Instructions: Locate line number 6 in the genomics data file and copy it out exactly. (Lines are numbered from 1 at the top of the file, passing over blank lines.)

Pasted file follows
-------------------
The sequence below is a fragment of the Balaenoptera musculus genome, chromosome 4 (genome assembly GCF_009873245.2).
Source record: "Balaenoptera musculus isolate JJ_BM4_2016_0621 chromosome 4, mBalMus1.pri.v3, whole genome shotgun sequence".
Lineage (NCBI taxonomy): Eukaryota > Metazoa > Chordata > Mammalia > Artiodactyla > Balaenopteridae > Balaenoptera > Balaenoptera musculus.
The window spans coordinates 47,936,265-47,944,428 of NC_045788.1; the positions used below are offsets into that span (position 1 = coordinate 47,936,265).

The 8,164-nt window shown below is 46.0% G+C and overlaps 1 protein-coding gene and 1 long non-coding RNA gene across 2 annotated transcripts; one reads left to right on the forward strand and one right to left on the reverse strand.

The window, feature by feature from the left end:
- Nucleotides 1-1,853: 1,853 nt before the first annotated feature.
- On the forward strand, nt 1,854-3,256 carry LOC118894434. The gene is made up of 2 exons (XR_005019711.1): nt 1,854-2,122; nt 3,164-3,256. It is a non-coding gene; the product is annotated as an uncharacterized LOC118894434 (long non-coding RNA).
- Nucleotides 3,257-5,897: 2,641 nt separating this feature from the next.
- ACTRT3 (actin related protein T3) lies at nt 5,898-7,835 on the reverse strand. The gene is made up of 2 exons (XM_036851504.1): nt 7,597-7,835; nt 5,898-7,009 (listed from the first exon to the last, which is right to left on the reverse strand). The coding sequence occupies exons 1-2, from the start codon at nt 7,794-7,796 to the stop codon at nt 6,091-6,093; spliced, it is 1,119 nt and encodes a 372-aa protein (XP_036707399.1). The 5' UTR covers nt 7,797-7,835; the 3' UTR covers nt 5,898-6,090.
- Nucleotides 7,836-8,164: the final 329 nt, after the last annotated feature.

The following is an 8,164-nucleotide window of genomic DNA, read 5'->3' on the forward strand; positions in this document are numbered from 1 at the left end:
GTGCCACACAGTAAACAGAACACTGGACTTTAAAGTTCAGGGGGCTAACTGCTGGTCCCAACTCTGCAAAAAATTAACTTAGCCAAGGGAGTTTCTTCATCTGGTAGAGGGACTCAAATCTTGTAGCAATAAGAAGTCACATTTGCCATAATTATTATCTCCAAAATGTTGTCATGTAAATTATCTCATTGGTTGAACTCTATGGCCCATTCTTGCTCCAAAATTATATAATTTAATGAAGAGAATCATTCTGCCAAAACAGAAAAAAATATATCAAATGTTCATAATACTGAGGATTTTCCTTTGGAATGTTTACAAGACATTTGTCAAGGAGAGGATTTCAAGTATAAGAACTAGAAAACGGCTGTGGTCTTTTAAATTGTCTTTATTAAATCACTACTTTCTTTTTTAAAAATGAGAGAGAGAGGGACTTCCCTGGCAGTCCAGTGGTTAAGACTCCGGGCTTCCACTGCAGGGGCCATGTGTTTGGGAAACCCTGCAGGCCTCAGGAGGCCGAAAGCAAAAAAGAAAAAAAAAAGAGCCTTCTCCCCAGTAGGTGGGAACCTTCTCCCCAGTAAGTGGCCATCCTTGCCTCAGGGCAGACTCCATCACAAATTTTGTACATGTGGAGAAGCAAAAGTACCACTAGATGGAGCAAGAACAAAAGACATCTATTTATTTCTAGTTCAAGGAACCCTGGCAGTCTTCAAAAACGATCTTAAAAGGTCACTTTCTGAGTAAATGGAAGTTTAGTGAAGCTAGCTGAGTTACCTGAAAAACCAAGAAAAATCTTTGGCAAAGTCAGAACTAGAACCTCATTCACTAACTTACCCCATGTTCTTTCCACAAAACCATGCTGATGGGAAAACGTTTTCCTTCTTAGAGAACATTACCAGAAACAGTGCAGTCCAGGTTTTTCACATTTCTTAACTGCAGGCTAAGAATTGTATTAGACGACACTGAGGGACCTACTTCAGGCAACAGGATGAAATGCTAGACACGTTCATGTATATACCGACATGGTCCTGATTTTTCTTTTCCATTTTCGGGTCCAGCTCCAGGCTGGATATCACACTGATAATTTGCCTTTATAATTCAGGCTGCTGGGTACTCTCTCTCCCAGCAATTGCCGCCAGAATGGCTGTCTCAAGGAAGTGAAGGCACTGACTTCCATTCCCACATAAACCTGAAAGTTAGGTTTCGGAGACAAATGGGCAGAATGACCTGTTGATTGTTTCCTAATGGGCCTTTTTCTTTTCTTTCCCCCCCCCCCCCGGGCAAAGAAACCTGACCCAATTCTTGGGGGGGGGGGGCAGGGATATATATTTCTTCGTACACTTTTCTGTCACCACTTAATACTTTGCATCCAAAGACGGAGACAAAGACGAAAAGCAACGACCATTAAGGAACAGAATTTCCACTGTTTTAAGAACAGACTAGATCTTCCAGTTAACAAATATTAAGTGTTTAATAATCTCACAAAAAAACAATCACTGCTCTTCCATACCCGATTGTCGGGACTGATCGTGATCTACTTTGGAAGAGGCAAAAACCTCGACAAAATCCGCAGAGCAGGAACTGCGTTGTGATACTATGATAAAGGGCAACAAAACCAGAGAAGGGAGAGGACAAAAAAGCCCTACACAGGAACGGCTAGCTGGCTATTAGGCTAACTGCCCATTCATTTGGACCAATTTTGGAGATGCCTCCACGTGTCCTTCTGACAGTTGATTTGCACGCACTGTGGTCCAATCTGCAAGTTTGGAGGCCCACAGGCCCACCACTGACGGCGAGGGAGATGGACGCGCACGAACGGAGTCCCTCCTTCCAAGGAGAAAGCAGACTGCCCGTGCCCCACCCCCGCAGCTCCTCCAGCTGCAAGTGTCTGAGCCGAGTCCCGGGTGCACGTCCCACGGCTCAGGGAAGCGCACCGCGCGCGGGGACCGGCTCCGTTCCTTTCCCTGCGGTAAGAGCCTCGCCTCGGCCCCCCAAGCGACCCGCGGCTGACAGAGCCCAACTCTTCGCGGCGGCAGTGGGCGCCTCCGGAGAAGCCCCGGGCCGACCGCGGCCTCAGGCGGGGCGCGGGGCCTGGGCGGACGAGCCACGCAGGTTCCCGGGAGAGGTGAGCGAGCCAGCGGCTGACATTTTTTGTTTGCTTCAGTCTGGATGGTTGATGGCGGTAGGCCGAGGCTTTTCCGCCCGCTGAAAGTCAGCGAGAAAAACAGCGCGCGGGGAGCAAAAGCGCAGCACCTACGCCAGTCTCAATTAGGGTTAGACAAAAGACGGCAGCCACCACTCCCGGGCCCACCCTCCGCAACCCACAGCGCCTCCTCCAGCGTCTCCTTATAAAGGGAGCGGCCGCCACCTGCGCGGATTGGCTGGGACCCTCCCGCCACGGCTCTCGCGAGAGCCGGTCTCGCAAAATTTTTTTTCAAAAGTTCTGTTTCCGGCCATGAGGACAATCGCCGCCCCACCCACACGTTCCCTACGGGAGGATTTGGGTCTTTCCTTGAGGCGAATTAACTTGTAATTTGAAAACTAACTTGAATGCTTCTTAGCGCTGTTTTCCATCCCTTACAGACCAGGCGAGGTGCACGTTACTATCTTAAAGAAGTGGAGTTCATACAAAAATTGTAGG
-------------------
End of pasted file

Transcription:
The window, feature by feature from the left end: